Using the 2018 Mac Mini for Video Editing

Using the 2018 Mac Mini for Video Editing

Using the 2018 Mac Mini for video editing

Is the new 2018 Mac Mini suitable for video editing?

As someone who owns a 2013 Mac Pro (Trashcan) I know that it won’t last forever. It’s still going strong mind you, but I’m always on the look out for affordable ways of increasing it’s performance, or replacing it with another desktop system as I don’t want to buy an iMac.

This is because I already have a nice 31″ LG 4K monitor and some lovely Yamaha HS7 studio monitors. I’m all set.

Now it all remains to be seen of what becomes of the Mac Pro (2019?!) and I’m in no hurry to upgrade my desktop, having recently upgraded my laptop.

But if you’re considering a new desktop Mac now, then it’s either this or an iMac Pro, starting at $4,999, but a more powerful machine.

Updates – Be sure to scroll down the bottom for some updates on performance benchmarks, hands-on reviews and now how to upgrade the RAM yourself!

My Mac Mini 2018 Spec for Film Editing

Here’s how I’d set up a 2018 Mac Mini for use with video editing.

  • 3.2GHz 6-core 8th-generation Intel Core i7 (Turbo Boost up to 4.6GHz)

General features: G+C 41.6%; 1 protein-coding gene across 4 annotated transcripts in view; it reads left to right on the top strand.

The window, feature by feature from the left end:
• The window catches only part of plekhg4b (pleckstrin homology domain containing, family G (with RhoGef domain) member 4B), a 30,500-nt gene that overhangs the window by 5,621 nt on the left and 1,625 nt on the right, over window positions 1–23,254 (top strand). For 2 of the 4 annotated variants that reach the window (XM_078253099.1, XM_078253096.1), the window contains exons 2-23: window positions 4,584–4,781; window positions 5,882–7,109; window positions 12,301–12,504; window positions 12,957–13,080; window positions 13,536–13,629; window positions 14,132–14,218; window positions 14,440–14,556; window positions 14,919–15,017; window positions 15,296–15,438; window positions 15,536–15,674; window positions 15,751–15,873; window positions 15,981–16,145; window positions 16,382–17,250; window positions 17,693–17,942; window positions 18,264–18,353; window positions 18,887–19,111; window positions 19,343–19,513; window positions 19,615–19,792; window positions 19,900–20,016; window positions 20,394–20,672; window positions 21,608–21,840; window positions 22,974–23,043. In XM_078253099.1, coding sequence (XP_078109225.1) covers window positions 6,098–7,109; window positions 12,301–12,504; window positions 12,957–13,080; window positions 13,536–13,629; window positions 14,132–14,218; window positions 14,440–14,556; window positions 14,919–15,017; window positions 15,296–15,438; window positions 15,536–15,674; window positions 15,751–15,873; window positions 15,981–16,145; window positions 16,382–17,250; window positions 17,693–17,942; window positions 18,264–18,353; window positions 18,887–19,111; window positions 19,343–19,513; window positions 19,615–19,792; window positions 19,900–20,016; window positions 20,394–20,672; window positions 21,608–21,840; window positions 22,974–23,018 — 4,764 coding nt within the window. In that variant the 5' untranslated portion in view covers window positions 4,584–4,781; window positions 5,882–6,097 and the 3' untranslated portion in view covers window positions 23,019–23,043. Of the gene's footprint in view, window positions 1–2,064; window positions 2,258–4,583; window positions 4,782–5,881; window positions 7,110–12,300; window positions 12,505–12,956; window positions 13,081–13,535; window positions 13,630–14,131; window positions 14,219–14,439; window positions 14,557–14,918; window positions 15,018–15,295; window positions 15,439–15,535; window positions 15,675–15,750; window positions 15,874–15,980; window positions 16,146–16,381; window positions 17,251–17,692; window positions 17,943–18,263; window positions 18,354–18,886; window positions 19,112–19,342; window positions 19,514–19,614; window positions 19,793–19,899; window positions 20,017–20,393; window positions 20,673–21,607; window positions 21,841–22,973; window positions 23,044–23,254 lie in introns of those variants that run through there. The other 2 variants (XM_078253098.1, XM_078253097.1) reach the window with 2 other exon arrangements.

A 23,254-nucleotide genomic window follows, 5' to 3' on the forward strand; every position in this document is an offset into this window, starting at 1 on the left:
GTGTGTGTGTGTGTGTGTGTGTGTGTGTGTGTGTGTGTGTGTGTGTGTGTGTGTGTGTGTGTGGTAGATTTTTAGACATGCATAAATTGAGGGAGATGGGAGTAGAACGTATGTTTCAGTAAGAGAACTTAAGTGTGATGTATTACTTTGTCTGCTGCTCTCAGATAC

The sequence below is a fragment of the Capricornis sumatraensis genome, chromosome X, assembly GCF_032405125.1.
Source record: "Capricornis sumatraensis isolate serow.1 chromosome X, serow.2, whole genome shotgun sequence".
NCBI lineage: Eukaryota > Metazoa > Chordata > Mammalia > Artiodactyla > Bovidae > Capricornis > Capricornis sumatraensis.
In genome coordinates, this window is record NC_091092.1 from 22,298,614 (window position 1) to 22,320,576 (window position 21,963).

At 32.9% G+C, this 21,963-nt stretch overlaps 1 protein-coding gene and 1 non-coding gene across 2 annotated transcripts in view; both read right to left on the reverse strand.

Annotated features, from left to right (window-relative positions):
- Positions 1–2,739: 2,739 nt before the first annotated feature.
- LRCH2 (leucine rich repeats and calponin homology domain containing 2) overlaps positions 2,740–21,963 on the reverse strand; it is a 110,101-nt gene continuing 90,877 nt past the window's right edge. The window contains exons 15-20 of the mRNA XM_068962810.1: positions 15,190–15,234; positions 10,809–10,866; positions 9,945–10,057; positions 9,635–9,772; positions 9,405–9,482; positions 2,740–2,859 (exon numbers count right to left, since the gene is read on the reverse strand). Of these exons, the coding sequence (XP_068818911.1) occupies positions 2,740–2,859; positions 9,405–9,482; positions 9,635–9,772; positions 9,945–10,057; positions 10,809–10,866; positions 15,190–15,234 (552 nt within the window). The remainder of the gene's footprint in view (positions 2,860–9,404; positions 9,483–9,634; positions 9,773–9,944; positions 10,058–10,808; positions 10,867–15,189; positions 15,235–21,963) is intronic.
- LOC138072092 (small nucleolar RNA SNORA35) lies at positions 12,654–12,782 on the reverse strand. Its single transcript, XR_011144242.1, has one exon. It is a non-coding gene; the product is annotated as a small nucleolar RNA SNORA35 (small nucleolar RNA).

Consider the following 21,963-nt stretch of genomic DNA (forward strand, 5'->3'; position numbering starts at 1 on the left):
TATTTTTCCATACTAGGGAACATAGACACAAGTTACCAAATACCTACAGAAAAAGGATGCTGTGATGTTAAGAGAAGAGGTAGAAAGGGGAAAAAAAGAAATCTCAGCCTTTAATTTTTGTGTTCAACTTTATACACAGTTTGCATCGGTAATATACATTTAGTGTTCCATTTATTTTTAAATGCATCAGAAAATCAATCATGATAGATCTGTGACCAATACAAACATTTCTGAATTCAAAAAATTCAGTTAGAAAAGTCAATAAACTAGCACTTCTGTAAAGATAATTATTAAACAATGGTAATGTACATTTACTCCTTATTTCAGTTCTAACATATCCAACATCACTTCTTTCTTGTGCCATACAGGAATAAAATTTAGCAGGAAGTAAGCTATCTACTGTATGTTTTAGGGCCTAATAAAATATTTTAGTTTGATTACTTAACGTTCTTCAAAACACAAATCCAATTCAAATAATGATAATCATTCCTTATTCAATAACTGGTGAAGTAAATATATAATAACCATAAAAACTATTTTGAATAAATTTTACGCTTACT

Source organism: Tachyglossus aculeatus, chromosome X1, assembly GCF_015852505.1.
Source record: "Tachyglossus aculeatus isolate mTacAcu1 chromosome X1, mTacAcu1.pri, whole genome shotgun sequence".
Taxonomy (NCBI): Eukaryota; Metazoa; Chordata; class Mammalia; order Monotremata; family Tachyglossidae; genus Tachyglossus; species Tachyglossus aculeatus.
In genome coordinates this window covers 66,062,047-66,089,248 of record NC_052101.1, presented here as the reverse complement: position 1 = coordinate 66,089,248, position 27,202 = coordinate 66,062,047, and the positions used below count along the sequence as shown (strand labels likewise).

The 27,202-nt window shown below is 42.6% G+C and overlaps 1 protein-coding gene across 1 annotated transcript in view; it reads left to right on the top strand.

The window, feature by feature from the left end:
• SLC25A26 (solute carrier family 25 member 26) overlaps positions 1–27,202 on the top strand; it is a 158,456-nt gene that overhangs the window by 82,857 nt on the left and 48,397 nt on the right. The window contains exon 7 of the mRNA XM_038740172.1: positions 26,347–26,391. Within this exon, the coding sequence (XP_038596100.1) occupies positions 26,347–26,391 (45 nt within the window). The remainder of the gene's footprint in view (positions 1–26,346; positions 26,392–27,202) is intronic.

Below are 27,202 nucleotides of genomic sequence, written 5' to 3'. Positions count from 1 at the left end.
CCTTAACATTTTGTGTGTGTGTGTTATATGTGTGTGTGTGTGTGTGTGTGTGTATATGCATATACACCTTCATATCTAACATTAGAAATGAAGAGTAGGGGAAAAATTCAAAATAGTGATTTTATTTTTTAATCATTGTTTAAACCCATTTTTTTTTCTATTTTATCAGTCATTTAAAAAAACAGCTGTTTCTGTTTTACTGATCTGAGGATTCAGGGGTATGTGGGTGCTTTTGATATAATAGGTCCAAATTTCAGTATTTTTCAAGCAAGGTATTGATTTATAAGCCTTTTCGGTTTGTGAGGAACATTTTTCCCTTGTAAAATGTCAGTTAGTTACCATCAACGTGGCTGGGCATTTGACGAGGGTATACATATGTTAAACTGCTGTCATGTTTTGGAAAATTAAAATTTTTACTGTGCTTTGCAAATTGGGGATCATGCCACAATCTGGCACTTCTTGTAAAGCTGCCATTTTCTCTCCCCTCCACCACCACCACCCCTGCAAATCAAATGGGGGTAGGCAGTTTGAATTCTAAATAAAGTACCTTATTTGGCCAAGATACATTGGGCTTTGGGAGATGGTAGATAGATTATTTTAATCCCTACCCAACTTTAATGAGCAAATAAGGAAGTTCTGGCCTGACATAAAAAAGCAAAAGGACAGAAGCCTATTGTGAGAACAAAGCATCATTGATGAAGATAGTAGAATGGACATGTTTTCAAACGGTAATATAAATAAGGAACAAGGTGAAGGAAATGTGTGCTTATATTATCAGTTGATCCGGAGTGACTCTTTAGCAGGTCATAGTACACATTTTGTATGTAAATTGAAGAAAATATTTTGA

• 16GB 2666MHz DDR4
  • Intel UHD Graphics 630
  • 512GB SSD storage
  • 10 Gigabit Ethernet (Nbase-T Ethernet with support for 1Gb, 2.5Gb, 5Gb, and 10Gb Ethernet using RJ-45 connector)
  • Accessory Kit

Before tax, $1799.

If the RAM really is upgradable post-purchase (see below) then you can save a ton of money – enough for an eGPU Pro (see below) – by buying it and more storage from anyone but Apple.

That’s why I’ve chosen just 512GB of internal storage (for the OS and applications) and ‘only’ 16GB of RAM in this configuration.

Upgradable RAM?

At an increase of $1400 to go from the base configuration of 8GB of 2666MHz DDR4 RAM to the maximum 64GB, that’s a big price to pay.

But according to this article from David Gerwitz of ZDnet, the RAM is upgradable after purchase: